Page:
Take the 2-minute tour ×
Stack Overflow is a question and answer site for professional and enthusiast programmers. It's 100% free, no registration required.

I suspect this question has been asked before, but I have not been able to find it, so here goes:

On Python (using 2.7) I create a namedtuple as below:

>>> sgn_tuple = namedtuple('sgnt',['signal','type'])
>>> a = sgn_tuple("aaa","bbb")

Then I want to check the type of t and my results are weird:

>>> type (a)
<class '__main__.sgnt'>
>>> a is tuple
False
>>> a is namedtuple
False
>>> a is sgnt
Traceback (most recent call last):
  File "<stdin>", line 1, in <module>
NameError: name 'sgnt' is not defined
>>> a is sgn_tuple
False
>>>

Why is this so? I would expect a to be recognized as a tuple type, but it is not. Any hints?

share|improve this question
    
Have you tried isinstance(a, tuple)? –  DJV Mar 21 '13 at 9:04
    
Didn't know about this isinstance thing. That will solve me up things. Thanks! –  victor Mar 21 '13 at 9:09
    
also, type can be used for exact type matching. isinstance handles inheritance as well. –  DJV Mar 21 '13 at 9:13

1 Answer 1

up vote 5 down vote accepted

is doesn't check class membership. is checks if two objects have the same id

>>> isinstance(a, tuple)
True

Also type(a) is not tuple, a is a subclass of tuple.

If you type verbose=True you can see how it's made (the text is dynamically generated to create the class):

>>> sgn_tuple = namedtuple('sgnt',['signal','type'],verbose=True)

class sgnt(tuple):
        'sgnt(signal, type)' 

        __slots__ = () 

        _fields = ('signal', 'type') 

        def __new__(_cls, signal, type):
            'Create new instance of sgnt(signal, type)'
            return _tuple.__new__(_cls, (signal, type)) 

        @classmethod
        def _make(cls, iterable, new=tuple.__new__, len=len):
            'Make a new sgnt object from a sequence or iterable'
            result = new(cls, iterable)
            if len(result) != 2:
                raise TypeError('Expected 2 arguments, got %d' % len(result))
            return result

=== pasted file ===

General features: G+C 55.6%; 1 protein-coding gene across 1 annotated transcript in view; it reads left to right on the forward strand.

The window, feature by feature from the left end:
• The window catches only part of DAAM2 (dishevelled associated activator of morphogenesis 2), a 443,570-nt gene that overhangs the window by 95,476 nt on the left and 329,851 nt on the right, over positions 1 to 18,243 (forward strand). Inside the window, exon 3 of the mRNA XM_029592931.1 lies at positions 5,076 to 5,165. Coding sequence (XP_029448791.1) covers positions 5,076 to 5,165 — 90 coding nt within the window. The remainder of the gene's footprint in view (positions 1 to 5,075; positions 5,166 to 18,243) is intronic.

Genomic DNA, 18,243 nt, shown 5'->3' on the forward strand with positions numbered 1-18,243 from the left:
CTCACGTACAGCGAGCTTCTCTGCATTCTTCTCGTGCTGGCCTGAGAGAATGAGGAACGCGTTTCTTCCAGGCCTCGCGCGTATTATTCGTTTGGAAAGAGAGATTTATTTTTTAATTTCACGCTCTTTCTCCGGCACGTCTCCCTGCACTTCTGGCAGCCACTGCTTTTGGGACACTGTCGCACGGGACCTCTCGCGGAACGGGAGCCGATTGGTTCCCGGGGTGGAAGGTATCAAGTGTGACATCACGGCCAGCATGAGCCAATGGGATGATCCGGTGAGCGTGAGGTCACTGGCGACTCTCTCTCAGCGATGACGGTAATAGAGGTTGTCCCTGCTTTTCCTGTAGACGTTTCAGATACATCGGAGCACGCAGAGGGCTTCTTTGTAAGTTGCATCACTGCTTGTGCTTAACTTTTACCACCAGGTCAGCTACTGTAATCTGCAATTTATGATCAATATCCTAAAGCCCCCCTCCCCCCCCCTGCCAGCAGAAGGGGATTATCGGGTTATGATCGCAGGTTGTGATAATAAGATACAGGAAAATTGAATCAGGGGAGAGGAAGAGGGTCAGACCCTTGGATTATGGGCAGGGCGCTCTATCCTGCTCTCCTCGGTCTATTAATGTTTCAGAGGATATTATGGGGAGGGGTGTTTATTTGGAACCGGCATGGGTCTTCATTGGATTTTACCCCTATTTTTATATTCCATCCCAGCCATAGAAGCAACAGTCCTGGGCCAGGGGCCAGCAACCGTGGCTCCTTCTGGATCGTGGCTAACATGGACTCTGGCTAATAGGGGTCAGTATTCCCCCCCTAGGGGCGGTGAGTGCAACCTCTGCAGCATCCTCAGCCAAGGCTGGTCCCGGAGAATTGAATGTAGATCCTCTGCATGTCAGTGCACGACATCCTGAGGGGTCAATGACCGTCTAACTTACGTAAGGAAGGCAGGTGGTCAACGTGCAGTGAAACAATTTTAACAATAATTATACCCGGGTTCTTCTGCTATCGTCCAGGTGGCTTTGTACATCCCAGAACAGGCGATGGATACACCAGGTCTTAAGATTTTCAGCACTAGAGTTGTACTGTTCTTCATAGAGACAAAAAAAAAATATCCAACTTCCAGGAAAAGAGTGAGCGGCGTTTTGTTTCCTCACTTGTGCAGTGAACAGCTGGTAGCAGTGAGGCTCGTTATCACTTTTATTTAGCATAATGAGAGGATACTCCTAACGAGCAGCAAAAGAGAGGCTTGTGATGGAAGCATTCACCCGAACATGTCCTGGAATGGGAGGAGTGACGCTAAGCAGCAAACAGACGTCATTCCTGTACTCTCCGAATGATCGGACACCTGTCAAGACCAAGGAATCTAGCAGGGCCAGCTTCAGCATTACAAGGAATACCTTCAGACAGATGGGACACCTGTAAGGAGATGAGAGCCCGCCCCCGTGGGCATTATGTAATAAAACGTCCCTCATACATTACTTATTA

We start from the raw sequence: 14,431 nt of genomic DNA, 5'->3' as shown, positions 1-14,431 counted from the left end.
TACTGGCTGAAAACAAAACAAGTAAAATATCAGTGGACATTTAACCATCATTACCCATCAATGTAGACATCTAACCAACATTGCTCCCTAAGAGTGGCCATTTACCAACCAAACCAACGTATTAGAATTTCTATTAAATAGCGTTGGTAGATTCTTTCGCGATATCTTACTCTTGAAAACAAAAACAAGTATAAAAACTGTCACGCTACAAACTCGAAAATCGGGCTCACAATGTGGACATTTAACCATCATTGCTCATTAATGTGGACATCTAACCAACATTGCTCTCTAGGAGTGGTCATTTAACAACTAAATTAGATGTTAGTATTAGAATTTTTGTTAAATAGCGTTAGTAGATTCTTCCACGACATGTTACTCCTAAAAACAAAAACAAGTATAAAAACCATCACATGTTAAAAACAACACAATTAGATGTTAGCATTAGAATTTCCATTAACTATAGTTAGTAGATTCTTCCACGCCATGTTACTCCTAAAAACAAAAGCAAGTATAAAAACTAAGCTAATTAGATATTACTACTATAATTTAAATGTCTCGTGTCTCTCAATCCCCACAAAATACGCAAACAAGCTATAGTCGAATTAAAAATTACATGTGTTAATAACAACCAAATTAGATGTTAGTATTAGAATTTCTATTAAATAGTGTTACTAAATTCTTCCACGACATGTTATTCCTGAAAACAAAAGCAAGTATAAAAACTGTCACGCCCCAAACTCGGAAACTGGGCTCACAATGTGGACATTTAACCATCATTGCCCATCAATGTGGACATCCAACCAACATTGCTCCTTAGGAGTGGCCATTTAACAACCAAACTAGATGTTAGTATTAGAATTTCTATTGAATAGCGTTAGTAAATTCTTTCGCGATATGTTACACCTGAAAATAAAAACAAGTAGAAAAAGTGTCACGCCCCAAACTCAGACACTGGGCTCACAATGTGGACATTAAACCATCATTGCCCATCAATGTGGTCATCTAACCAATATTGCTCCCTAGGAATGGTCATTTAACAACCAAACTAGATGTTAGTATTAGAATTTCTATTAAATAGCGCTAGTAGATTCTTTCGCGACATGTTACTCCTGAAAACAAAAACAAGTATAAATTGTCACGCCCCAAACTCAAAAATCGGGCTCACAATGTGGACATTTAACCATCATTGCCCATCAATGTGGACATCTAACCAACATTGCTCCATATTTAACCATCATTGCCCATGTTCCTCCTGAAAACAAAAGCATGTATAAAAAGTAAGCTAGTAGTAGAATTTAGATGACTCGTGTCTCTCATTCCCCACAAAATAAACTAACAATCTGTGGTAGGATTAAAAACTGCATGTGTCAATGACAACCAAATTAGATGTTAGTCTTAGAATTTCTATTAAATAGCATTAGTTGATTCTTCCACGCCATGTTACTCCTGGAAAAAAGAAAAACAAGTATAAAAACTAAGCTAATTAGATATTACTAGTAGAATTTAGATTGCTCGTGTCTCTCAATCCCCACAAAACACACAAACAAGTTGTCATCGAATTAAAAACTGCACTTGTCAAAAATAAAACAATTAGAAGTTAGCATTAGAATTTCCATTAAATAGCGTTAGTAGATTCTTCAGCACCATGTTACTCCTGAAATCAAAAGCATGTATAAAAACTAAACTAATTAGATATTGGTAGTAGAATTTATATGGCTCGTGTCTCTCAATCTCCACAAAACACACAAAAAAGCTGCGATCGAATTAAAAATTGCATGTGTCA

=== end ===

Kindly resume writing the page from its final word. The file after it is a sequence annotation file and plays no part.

def __repr__(self):
            'Return a nicely formatted representation string'
            return 'sgnt(signal=%r, type=%r)' % self 

        def _asdict(self):
            'Return a new OrderedDict which maps field names to their values'
            return OrderedDict(zip(self._fields, self)) 

        __dict__ = property(_asdict) 

        def _replace(_self, **kwds):
            'Return a new sgnt object replacing specified fields with new values'
            result = _self._make(map(kwds.pop, ('signal', 'type'), _self))
            if kwds:
                raise ValueError('Got unexpected field names: %r' % kwds.keys())
            return result 

        def __getnewargs__(self):
            'Return self as a plain tuple.  Used by copy and pickle.'
            return tuple(self) 

        signal = _property(_itemgetter(0), doc='Alias for field number 0')
        type = _property(_itemgetter(1), doc='Alias for field number 1')

That is simply execed by Python. I hope that clears things up.

share|improve this answer
    
Great answer! I cannot vote it, as I have just created my user. Thanks anyway for it. –  victor Mar 21 '13 at 9:10
    
@user2194299 No problem, you can accept it if nobody posts any better answer. –  jamylak Mar 21 '13 at 9:11
1  
Answer accepted. –  victor Mar 21 '13 at 9:15

Your Answer

 
discard

By posting your answer, you agree to the privacy policy and terms of service.

Not the answer you're looking for? Browse other questions tagged or ask your own question.